Skip to navigation | Skip to content

Cambridge House

More vulnerable homeless people will now be found accommodation by their local authority instead of being left to sleep rough – thanks to a legal challenge by Cambridge House which went to the Supreme Court.

In the past, when a homeless person without children came to the local council for help, the council would only offer them housing if they deemed them to be ‘vulnerable’.

homeless man on benchCambridge House challenged Southwark Council at Supreme Court level and won. Image by N Feans under Creative Commons licence

Over the last few years local authorities have been raising the threshold for what counts as vulnerable high and higher – to the point where some councils were refusing to help people with significant mental health or physical disabilities.

‘An ordinary homeless person’

This was in part because case law suggested that a ‘vulnerable’ person was someone who was at risk of more harm than an “ordinary homeless person”. Some local authorities were taking the approach that ordinary homeless people often had mental health and physical disabilities and that therefore you were only counted as ‘vulnerable’ if you had even worse problems.

This meant that many homeless people – often with severe issues – were turned away. People with mental health issues, disabilities or addiction problems simply did not qualify for housing help and were left to fend for themselves on the streets.

Patrick Kanu

This is what happened to Patrick Kanu. Even though he suffered from “multiple physical problems and as well as psychotic symptoms and suicidal ideation” Southwark Council deemed he was not vulnerable and refused to accept a housing duty to him.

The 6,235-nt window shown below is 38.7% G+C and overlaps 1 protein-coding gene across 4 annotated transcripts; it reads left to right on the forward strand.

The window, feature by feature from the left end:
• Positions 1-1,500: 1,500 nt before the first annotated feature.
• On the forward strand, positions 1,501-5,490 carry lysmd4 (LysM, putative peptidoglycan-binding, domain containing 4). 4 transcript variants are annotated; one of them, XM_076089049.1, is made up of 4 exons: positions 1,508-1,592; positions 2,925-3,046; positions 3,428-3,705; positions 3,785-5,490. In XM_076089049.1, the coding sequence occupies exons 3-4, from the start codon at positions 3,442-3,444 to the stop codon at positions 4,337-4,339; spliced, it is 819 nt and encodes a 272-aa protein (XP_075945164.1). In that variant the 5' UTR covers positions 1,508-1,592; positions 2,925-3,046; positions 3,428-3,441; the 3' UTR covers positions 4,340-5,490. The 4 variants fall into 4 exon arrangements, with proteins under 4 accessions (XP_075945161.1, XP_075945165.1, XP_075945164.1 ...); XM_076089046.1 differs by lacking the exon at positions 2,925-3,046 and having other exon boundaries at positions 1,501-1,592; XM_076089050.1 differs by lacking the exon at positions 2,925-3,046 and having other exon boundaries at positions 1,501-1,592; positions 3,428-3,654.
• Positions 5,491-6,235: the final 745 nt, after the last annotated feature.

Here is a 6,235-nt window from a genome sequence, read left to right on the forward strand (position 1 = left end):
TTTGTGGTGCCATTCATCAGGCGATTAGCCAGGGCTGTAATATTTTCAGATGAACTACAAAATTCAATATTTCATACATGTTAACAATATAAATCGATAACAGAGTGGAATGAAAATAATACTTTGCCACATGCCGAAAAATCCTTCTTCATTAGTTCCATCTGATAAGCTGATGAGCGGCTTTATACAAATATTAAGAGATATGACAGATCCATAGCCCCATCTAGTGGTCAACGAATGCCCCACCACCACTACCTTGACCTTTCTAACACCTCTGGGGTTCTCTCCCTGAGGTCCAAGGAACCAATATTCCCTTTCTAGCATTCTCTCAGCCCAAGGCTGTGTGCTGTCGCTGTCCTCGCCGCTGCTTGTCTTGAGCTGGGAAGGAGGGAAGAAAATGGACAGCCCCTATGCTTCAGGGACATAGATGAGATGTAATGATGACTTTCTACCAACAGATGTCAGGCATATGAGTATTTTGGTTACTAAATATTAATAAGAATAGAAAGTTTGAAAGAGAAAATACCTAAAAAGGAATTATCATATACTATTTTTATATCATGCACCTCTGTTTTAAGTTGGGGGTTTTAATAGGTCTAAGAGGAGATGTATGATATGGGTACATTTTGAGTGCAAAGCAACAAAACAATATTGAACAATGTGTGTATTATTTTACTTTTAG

Staff at Cambridge House, a community centre based in Camberwell, knew Mr Kanu. They saw in his case, as well as in many others, that instead of helping the people it was supposed to protect, the law was being used to deny assistance to those who desperately needed it. They decided to mount a legal challenge against Southwark Council’s decision.

That challenge culminated in the Supreme Court ruling on 13 May 2015, stating that Southwark Council did have a duty to help Mr Kanu.

The Supreme Court ruled that instead of judging the needs of a homeless person against other homeless people, they should simply be judged against those of ‘an ordinary person’.

A very welcome judgement

Stuart Hearne, of Cambridge House Law Centre, was the case lawyer. He said:

“This is a very welcome judgement. I would hope that it will also be welcomed by local authorities. It will make it much clearer who should be assisted. In the past local authorities were having to compare homeless applicants with other homeless people to consider who is more vulnerable – this was a very difficult decision and one that led to disputes and some very disabled people being refused accommodation. It is not in anyone’s interest, including that of local authorities, that people who have disabilities or mental health issues should not be housed or left street homeless.

“Rough sleepers have a lower life expectancy than the general population and are more likely to have mental and physical health problems.

“This decision should now mean that the vast majority of homeless people who have a physical disability or have mental ill health should be accepted as being in priority need for accommodation”.